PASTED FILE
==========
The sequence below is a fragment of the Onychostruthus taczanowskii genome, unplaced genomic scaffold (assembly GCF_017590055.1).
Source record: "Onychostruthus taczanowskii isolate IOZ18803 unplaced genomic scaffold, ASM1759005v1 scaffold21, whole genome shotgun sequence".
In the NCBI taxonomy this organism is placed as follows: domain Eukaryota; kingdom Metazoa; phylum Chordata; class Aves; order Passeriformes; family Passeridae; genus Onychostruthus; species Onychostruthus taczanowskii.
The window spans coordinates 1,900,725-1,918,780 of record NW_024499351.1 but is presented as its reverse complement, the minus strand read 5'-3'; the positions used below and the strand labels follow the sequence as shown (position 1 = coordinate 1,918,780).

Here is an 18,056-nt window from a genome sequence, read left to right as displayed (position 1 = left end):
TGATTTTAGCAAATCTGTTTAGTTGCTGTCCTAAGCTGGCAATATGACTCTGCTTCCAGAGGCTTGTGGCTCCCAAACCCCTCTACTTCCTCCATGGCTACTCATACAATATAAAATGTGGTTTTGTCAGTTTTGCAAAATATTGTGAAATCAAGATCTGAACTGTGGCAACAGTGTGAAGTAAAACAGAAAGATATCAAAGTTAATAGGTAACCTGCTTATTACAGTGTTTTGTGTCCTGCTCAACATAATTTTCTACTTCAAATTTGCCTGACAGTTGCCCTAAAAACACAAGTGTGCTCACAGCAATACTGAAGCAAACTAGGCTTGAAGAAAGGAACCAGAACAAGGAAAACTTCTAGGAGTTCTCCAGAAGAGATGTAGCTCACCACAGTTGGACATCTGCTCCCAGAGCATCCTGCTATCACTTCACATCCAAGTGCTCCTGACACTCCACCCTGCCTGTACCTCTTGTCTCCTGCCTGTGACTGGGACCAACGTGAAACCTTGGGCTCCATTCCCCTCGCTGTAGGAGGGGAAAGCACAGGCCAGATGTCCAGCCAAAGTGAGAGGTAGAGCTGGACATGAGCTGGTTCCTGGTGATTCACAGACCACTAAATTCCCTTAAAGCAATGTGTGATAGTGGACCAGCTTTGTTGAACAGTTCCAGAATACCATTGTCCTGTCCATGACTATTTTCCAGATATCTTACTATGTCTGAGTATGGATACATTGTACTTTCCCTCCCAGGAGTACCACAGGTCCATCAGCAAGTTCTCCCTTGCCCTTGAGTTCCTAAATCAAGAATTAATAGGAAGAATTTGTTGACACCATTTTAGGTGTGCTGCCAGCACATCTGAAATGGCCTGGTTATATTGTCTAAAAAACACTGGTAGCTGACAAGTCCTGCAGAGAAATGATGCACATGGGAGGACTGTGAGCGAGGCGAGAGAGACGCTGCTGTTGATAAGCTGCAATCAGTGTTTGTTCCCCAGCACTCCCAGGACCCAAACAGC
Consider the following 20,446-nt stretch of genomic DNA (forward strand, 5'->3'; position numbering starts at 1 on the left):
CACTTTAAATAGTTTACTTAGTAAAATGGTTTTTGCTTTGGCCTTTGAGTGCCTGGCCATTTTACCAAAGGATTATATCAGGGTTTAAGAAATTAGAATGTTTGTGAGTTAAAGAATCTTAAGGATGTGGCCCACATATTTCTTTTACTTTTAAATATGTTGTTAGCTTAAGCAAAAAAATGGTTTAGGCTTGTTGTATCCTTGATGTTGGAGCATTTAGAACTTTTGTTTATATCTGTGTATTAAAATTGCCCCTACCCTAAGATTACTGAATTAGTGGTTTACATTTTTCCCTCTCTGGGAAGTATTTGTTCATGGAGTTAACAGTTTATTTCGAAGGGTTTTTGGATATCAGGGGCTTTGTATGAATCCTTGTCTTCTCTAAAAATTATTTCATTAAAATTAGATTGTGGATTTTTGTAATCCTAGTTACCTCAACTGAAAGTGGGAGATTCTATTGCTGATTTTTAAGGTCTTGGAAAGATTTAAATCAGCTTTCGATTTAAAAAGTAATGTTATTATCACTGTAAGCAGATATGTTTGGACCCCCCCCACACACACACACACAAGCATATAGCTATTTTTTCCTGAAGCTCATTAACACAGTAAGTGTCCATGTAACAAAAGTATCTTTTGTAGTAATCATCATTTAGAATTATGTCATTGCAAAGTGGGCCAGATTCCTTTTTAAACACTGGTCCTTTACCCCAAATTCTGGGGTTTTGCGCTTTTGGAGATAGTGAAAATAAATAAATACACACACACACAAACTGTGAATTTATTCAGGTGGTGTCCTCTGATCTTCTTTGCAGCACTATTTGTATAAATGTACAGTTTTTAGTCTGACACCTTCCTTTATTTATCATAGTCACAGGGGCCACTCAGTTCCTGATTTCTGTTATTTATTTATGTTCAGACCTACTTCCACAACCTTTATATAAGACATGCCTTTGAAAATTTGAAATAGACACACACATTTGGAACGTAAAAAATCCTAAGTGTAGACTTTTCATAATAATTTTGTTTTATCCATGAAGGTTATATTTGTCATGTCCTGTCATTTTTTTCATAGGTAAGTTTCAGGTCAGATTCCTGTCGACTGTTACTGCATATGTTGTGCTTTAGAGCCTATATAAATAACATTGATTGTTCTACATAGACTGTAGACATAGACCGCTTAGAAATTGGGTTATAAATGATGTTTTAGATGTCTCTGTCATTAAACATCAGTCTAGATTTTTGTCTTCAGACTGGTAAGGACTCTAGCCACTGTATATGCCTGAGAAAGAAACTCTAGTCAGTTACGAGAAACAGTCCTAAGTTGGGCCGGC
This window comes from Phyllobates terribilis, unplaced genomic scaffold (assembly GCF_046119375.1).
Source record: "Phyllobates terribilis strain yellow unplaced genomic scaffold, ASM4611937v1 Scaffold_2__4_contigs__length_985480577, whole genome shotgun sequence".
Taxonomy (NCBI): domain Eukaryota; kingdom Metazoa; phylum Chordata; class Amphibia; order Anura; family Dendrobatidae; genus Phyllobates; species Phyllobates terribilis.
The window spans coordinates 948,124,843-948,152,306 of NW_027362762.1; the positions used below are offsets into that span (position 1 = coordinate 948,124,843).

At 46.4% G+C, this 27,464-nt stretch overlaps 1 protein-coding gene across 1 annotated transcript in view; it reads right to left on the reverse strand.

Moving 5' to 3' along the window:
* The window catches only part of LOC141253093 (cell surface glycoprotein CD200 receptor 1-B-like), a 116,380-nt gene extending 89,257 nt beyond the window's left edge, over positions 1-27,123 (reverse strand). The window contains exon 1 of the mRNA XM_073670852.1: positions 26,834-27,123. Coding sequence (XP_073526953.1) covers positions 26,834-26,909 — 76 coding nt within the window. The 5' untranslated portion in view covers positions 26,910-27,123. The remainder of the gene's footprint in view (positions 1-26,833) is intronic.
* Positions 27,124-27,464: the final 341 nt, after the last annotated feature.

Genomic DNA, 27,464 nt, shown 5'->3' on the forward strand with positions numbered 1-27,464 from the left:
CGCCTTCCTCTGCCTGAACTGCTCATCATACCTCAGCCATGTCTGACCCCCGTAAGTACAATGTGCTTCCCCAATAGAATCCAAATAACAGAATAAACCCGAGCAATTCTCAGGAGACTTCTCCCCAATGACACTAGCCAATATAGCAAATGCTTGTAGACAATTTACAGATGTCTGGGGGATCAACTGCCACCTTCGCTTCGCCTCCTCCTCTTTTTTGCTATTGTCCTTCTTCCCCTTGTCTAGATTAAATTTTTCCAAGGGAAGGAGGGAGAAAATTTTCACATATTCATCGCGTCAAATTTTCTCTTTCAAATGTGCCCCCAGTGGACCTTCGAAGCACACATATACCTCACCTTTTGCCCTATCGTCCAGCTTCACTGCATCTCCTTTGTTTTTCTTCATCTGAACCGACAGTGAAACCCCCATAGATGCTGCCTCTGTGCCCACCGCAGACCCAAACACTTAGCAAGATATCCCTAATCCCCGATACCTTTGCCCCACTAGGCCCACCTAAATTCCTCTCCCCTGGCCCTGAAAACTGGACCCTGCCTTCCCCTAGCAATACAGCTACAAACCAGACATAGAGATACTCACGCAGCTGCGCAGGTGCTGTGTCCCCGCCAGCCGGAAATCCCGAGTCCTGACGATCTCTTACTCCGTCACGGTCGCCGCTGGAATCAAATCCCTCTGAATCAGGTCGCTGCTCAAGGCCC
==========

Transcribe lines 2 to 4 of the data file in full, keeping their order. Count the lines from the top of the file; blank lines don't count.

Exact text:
Source record: "Onychostruthus taczanowskii isolate IOZ18803 unplaced genomic scaffold, ASM1759005v1 scaffold21, whole genome shotgun sequence".
In the NCBI taxonomy this organism is placed as follows: domain Eukaryota; kingdom Metazoa; phylum Chordata; class Aves; order Passeriformes; family Passeridae; genus Onychostruthus; species Onychostruthus taczanowskii.
The window spans coordinates 1,900,725-1,918,780 of record NW_024499351.1 but is presented as its reverse complement, the minus strand read 5'-3'; the positions used below and the strand labels follow the sequence as shown (position 1 = coordinate 1,918,780).